If you are looking for a pet to suit your young family, the most affectionate dog breeds are probably the ones you want to consider.
Or it might just be that you have a lot of love to give and an affectionate dog appeals. What are the most affectionate dog breeds?
There are good reasons why this is such a popular pet. They are even-tempered, and they love families. They like to welcome their owners home with a wagging tail and a bit of barking (not the aggressive kind), and they are pretty easy to train. They like children, they don’t mind other dogs, and they even get on with cats. (Though the cat might not get on with them…) A top choice is you want an affectionate dog.
Oh my – these dogs just want someone to love! They are such affectionate dogs and an excellent family pet, or companion if you live by yourself. There are good reasons why they are used so often as guide or therapy dogs. They do like plenty of exercise, as they were originally bred as hunting dogs. Throw a ball for them frequently, and they will be so happy.
Boxers love human beings, but they do like to jump around a bit which might not work if you have young children. They were bred as working dogs, so they do like quite a bit of exercise – though individual dogs will vary. They like other dogs and pets too, and they can bark a lot, but this is rarely the threatening type of woofing.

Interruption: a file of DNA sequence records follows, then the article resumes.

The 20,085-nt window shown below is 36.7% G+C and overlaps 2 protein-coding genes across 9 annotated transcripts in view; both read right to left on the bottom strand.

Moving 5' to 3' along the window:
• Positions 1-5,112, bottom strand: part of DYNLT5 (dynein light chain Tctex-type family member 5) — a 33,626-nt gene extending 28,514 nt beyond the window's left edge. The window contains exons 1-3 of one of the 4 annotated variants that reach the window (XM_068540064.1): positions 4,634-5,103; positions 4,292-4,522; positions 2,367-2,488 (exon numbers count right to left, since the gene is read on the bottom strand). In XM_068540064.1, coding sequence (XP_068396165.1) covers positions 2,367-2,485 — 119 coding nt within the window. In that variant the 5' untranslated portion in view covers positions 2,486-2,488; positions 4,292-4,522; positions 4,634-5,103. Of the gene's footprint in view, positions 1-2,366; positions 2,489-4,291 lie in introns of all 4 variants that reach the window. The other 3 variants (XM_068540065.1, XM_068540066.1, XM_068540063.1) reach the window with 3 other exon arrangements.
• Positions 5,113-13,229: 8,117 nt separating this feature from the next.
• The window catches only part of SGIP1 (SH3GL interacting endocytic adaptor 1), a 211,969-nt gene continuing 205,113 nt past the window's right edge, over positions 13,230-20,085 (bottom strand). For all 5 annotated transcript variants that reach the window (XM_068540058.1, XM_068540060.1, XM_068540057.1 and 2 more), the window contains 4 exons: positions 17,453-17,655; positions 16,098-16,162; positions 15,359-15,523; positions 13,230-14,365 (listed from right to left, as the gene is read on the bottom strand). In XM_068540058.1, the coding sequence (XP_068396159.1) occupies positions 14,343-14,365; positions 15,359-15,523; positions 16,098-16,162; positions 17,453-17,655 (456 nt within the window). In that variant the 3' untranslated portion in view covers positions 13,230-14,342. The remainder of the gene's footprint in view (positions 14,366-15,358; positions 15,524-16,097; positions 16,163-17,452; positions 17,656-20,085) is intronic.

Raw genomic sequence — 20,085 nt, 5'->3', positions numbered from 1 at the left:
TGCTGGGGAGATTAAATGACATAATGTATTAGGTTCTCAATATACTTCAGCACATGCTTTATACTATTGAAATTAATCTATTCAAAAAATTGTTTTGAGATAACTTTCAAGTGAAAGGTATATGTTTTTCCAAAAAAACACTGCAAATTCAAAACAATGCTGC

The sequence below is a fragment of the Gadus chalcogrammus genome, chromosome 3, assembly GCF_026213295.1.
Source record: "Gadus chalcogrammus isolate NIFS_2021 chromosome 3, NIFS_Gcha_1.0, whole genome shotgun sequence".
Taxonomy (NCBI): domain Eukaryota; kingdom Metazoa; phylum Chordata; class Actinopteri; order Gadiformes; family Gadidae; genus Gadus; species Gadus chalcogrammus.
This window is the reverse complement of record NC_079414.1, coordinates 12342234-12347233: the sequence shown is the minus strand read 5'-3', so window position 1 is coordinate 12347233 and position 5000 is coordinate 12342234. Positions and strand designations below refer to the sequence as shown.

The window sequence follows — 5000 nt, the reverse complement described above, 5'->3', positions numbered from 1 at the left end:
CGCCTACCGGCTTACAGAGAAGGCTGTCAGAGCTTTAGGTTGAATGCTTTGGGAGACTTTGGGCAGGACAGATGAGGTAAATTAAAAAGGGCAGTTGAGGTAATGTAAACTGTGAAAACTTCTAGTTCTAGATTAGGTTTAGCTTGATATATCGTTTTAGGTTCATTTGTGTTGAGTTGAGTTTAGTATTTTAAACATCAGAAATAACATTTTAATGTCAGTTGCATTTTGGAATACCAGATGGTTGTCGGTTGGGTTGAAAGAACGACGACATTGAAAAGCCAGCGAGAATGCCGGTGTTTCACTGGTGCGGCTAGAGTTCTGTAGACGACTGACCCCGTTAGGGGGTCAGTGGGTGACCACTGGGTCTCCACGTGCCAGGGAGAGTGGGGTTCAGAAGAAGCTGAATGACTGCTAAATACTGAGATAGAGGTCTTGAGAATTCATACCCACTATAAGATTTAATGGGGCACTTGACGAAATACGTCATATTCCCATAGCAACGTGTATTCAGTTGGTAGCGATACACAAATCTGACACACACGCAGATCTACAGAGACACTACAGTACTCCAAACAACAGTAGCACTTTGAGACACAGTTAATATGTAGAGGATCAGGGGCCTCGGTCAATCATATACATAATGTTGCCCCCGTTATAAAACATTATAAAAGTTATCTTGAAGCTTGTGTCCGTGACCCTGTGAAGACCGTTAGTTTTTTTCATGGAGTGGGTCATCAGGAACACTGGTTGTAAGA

Another cutely-friendly pet is the bulldog. They can be a little bit couch potato too so you won’t need to walk them as much as other breeds. The only thing to watch out for is that bulldogs love their food – so feed them according to instructions to stop them getting fat. Also, they can be very possessive about food. Feed them away from other pets and children, as they will see them as competition. This love of food is good for Bulldog training. Food is the number one motivator for the bulldog.
Large, floppy and friendly – that’s the Great Dane. They love families and people – and they don’t like being left alone for too long. There can be a bit of barking and jumping up, but this is always the friendly kind. They need space, so are best suited to family homes with a decent-sized garden. Bear in mind, too, that the Great Dane has the shortest life span of all dog breeds. (Small dogs live longer as a rule.)
Check our list of most loyal breeds.